Dreaming of a holiday home? Sort out the legals before putting your feet up
Are you are dreaming of owning a property where you can get away from it all? Somewhere for weekend breaks, a few weeks in the summer or New Year with friends? A holiday home offers an ideal retreat, and also a potentially profitable investment opportunity.
Private bolthole or rental investment?
One of the first things to think about is how you plan to use the property. Given the costs of owning a second home, including higher stamp duty, many holiday home owners rent out the property when they are not using it. If the property is going to be offered as a holiday let, you need to make sure you have a suitable holiday letting agreement which your solicitor can draw up for you. You must also make sure you comply with your obligations as a landlord, especially around fire safety and potentially hazardous facilities such as a swimming pool or Jacuzzi. .
Holiday let mortgages
If you need a mortgage to purchase your holiday home, you will need a specific holiday let mortgage. Buy-to-let mortgages, which give the tenant the right to live in the property for a fixed number of months, do not allow for short-term holiday lets or for seasonal fluctuations in rental prices.
The mortgage lender will consider both your income and the rental income from the property, and will usually require that the property is let for a minimum number of months during the year. Typically, the forecast rental income will need to cover the mortgage interest payments by at least 125 per cent.
Your mortgage lender will require you to take out suitable insurance cover. Standard buildings and contents insurance policies will usually exclude properties that are empty for more than 30 days at a time. You will need special holiday home insurance which covers things like loss of rent and damage by tenants. It is also advisable to take out public liability insurance which will cover you if anyone is injured while staying in your property. Your solicitor can advise you on this as well as the need for legal expenses insurance to cover any disputes with tenants.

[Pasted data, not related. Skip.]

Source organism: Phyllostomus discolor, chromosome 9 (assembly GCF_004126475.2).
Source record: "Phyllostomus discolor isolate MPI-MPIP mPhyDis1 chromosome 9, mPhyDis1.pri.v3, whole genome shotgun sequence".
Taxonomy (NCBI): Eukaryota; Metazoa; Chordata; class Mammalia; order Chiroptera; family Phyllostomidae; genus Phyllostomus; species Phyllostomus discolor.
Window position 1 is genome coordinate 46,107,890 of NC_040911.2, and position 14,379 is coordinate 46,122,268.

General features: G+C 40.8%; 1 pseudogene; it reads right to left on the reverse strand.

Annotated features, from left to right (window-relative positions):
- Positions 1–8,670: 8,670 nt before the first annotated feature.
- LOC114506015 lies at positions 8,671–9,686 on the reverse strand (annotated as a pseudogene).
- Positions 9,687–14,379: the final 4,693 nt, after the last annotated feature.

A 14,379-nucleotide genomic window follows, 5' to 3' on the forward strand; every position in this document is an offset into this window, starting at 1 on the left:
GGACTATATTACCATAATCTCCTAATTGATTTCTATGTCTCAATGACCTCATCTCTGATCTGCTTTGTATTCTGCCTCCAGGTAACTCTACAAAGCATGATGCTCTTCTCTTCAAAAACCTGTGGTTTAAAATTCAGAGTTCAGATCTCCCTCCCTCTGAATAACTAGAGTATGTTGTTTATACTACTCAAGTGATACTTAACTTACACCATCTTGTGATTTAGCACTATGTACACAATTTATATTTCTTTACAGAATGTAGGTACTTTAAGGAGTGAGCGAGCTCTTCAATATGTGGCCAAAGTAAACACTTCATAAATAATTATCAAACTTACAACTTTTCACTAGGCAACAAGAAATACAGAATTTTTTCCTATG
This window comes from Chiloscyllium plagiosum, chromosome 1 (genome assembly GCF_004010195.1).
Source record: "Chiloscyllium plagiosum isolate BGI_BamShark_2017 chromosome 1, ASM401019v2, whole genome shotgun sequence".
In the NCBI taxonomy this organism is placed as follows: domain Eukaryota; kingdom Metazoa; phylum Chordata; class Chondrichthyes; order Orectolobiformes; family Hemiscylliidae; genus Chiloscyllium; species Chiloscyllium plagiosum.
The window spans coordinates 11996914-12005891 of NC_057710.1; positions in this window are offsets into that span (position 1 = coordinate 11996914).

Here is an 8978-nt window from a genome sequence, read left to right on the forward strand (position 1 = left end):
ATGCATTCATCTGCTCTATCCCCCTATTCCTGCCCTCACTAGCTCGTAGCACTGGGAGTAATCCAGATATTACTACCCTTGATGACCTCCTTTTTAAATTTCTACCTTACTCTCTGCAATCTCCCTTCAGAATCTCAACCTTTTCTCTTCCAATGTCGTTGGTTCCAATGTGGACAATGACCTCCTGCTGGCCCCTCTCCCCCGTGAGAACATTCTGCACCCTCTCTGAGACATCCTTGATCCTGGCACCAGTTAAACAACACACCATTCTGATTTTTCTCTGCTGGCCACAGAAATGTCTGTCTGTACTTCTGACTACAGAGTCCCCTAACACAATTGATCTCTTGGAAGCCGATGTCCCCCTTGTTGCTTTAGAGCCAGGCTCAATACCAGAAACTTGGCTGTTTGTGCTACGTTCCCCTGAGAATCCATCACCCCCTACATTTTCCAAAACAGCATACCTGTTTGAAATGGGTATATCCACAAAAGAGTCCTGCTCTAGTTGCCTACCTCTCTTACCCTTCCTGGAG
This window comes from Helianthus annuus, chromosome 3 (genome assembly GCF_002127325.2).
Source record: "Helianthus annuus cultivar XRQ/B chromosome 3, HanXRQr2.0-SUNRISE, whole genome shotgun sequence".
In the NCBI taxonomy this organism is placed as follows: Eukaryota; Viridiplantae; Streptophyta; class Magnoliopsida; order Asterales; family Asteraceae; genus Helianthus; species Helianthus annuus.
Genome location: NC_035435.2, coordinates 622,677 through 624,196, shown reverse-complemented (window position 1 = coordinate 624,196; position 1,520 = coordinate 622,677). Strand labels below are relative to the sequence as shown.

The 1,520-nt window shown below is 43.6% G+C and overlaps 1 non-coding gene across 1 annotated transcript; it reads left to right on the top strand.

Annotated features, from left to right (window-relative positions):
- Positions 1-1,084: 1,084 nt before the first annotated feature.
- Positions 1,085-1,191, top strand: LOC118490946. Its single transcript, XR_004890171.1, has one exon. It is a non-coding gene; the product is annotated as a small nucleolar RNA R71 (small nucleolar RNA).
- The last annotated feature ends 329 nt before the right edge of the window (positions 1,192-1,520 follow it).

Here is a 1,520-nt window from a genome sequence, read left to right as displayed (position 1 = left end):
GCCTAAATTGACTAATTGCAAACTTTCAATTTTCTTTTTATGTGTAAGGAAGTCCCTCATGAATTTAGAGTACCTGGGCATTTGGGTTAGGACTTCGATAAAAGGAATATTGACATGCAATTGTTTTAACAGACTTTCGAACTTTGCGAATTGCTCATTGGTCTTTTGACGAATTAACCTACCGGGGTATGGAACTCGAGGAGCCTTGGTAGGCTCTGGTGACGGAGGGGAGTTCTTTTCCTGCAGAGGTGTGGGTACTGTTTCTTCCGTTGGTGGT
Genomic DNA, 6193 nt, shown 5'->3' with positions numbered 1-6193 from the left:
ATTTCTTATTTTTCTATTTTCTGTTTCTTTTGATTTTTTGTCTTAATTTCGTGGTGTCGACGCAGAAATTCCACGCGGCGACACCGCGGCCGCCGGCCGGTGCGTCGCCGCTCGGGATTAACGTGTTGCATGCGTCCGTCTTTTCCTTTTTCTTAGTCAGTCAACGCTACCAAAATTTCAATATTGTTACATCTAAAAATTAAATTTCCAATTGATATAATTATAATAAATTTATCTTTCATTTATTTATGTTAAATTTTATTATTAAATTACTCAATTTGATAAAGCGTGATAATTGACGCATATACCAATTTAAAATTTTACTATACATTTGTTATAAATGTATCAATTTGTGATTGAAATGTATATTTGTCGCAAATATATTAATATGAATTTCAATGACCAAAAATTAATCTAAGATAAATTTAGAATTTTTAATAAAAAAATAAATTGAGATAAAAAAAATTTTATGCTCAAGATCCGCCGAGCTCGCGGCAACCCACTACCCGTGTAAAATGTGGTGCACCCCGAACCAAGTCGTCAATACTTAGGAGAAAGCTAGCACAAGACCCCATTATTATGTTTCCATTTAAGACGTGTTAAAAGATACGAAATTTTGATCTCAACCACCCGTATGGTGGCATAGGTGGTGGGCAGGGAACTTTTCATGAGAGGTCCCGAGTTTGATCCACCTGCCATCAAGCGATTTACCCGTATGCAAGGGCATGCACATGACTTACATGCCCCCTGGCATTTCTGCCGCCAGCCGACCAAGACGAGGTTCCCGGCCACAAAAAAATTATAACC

Planning and rates
If you are offering the property as a holiday let for the first time, planning permission may be required for a change of use. There may also be specific local planning restrictions which must be followed. For example, in St Ives in Cornwall recent legal changes mean that any new build property must be bought and continue to be owned for full residential use, restricting the development of new holiday homes.
If your property is available to let as a holiday home for 140 days or more during the year, it will be classified as a self-catering property and therefore valued for business rates rather than council tax.
There are various tax considerations when buying a holiday home, so it is important to take advice at an early stage. The stamp duty surcharge introduced in 2016 applies to additional residential properties and is charged at an extra three per cent in each stamp duty band. Unlike standard stamp duty which applies in tiers, the surcharge applies to the entire purchase price. Any additional residential property bought for £40,000 or more will be caught, including holiday homes in the UK or abroad, and you will have to pay the tax even if you just buy a share in a property as long as your share is worth at least £40,000.
On the positive side, income from a holiday home is taxed more favourably than income from property let to long-term tenants. Holiday lets are treated as a trade for tax purposes, so mortgage interest costs can be deducted from rental income. There are strict rules on what qualifies as a holiday let. For instance, the property must be available for at least 120 days a year and must be let for at least 105 days. Importantly, it must be let commercially, which means you cannot include any days that you let the property to friends and family for free or at reduced rates.
If you require advice on the purchase of a holiday home, or any other conveyancing matter please contact us on 01225 755621.
This article is for general information purposes only and does not constitute legal or professional advice. Please note that the law may have changed since the date this article was published.